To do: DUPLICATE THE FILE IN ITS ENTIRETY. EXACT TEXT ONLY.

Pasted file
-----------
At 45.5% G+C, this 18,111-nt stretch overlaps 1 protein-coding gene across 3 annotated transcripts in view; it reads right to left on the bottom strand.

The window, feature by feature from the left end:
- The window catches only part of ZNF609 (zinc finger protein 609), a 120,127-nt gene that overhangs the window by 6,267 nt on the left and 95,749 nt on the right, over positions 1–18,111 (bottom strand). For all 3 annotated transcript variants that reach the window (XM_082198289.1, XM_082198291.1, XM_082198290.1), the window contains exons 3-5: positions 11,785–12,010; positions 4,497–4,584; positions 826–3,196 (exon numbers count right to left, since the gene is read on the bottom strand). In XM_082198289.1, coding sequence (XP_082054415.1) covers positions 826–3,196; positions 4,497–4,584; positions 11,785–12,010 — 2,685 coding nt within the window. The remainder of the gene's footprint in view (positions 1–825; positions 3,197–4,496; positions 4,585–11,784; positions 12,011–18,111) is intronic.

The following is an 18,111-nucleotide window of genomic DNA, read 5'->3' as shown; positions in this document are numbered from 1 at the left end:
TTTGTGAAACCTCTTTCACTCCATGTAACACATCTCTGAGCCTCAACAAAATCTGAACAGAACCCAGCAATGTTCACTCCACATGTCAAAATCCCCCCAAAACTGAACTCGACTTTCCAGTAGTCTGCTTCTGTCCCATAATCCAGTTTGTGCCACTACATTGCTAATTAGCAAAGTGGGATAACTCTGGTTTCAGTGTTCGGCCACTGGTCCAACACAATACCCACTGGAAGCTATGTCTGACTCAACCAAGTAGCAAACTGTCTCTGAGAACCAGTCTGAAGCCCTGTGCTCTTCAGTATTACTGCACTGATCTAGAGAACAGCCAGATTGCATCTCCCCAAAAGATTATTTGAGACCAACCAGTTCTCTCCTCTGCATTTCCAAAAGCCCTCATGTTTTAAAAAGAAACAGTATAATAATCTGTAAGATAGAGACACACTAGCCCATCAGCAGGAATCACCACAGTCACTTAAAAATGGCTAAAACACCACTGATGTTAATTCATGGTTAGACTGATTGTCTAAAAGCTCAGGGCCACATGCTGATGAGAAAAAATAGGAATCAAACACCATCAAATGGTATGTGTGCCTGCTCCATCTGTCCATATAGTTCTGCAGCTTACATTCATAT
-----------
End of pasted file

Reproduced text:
At 45.5% G+C, this 18,111-nt stretch overlaps 1 protein-coding gene across 3 annotated transcripts in view; it reads right to left on the bottom strand.

The window, feature by feature from the left end:
- The window catches only part of ZNF609 (zinc finger protein 609), a 120,127-nt gene that overhangs the window by 6,267 nt on the left and 95,749 nt on the right, over positions 1–18,111 (bottom strand). For all 3 annotated transcript variants that reach the window (XM_082198289.1, XM_082198291.1, XM_082198290.1), the window contains exons 3-5: positions 11,785–12,010; positions 4,497–4,584; positions 826–3,196 (exon numbers count right to left, since the gene is read on the bottom strand). In XM_082198289.1, coding sequence (XP_082054415.1) covers positions 826–3,196; positions 4,497–4,584; positions 11,785–12,010 — 2,685 coding nt within the window. The remainder of the gene's footprint in view (positions 1–825; positions 3,197–4,496; positions 4,585–11,784; positions 12,011–18,111) is intronic.

The following is an 18,111-nucleotide window of genomic DNA, read 5'->3' as shown; positions in this document are numbered from 1 at the left end:
TTTGTGAAACCTCTTTCACTCCATGTAACACATCTCTGAGCCTCAACAAAATCTGAACAGAACCCAGCAATGTTCACTCCACATGTCAAAATCCCCCCAAAACTGAACTCGACTTTCCAGTAGTCTGCTTCTGTCCCATAATCCAGTTTGTGCCACTACATTGCTAATTAGCAAAGTGGGATAACTCTGGTTTCAGTGTTCGGCCACTGGTCCAACACAATACCCACTGGAAGCTATGTCTGACTCAACCAAGTAGCAAACTGTCTCTGAGAACCAGTCTGAAGCCCTGTGCTCTTCAGTATTACTGCACTGATCTAGAGAACAGCCAGATTGCATCTCCCCAAAAGATTATTTGAGACCAACCAGTTCTCTCCTCTGCATTTCCAAAAGCCCTCATGTTTTAAAAAGAAACAGTATAATAATCTGTAAGATAGAGACACACTAGCCCATCAGCAGGAATCACCACAGTCACTTAAAAATGGCTAAAACACCACTGATGTTAATTCATGGTTAGACTGATTGTCTAAAAGCTCAGGGCCACATGCTGATGAGAAAAAATAGGAATCAAACACCATCAAATGGTATGTGTGCCTGCTCCATCTGTCCATATAGTTCTGCAGCTTACATTCATAT